Although technology giants such as Twitter and Facebook have announced that some of their employees will continue to work from home permanently, this is not really possible for many employees. More than 60 percent of companies plan to implement the hybrid workplace. In this working style, employees will work at home on some days of the week and in the office on some days. However, this situation related to security challenges in the hybrid workplace will also bring new cyber risks. ESET experts have looked at what to watch out for and why.
The challenges of protecting the hybrid workplace
Information security managers today are under immense pressure to protect customer data from theft and critical internal systems from service disruptions. Despite increasing security spending, security breaches continue to increase. With the increase in remote working and the emergence of the concept of the hybrid workplace today, threat actors are in an advantageous position. Elements that pose risks for organizations;
Distracted, home-based workers who are more likely to click on phishing links
Remote workers working from potentially unsecured personal laptops, mobile devices, networks and smart home devices
Vulnerable VPNs and other unpatched software on home systems
Weakly configured RDP endpoints that can be easily compromised by previous leaks or easy-to-crack passwords.
Cloud services with weak access controls (weak passwords and no multiple authentication)
Why Zero Trust Approach
In 2009 Forrester developed a new information security model. This model, called the Zero Trust Model, has been widely accepted and adopted since its inception. It was designed for a world where the old concept of trusting everything inside this safety net is no longer valid, using all available security resources. We live in such a world now, thanks to the spread of distributed work and the cloud. Contrary to this old understanding, the Zero Trust model is based on the philosophy of “never trust, always verify” to reduce the impact of leaks. There are three basic principles in practice.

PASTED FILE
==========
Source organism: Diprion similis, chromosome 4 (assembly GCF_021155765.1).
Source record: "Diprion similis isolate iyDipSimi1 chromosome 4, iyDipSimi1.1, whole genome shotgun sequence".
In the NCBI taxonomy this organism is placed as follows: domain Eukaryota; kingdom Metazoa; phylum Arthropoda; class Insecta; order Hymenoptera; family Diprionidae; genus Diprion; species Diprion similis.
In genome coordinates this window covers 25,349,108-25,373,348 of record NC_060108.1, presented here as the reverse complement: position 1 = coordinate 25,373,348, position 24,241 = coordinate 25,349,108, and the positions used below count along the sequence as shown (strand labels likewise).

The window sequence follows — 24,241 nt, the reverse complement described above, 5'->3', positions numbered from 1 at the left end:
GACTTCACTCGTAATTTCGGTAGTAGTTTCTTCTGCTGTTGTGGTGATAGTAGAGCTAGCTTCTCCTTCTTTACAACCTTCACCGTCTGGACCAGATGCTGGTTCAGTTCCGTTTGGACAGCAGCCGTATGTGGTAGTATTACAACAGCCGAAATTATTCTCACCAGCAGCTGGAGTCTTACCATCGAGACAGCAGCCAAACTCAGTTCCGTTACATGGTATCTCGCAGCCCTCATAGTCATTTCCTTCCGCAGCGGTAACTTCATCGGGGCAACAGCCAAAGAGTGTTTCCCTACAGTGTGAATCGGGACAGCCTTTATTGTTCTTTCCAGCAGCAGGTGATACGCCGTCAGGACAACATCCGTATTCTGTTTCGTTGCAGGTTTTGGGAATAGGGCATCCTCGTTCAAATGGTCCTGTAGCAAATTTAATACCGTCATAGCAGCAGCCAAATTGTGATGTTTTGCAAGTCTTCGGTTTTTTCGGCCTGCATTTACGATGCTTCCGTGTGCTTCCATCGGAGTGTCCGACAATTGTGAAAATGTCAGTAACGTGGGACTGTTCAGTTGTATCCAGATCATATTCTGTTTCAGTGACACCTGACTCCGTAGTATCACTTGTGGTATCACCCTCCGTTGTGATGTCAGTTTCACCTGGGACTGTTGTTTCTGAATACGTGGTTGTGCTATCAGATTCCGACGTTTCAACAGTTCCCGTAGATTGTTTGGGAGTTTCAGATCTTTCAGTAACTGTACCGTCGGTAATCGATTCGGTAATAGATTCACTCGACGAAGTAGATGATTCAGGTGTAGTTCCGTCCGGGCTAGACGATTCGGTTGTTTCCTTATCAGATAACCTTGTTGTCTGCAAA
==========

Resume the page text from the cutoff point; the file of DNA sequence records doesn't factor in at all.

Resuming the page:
All networks should be considered unreliable
This includes even home networks, public Wi-Fi networks (e.g. airports and coffee shops), and in-house corporate networks. Threat actors are determined to convince us that safe places exist.
If we cannot trust any network, therefore users are also unreliable. We cannot guarantee that an account has not been compromised or that a user is not a malicious internal threat. That’s why it’s important to give employees enough privileges to perform their jobs properly, then regularly review their access rights and remove privileges that are no longer employee-related.
Assume there is a leak
Every day we hear news about a new security leak. Being on constant alert, organizations must continue to develop their defenses with sound Zero Trust logic and remain vigilant. Leaks are inevitable, but their impact can be mitigated.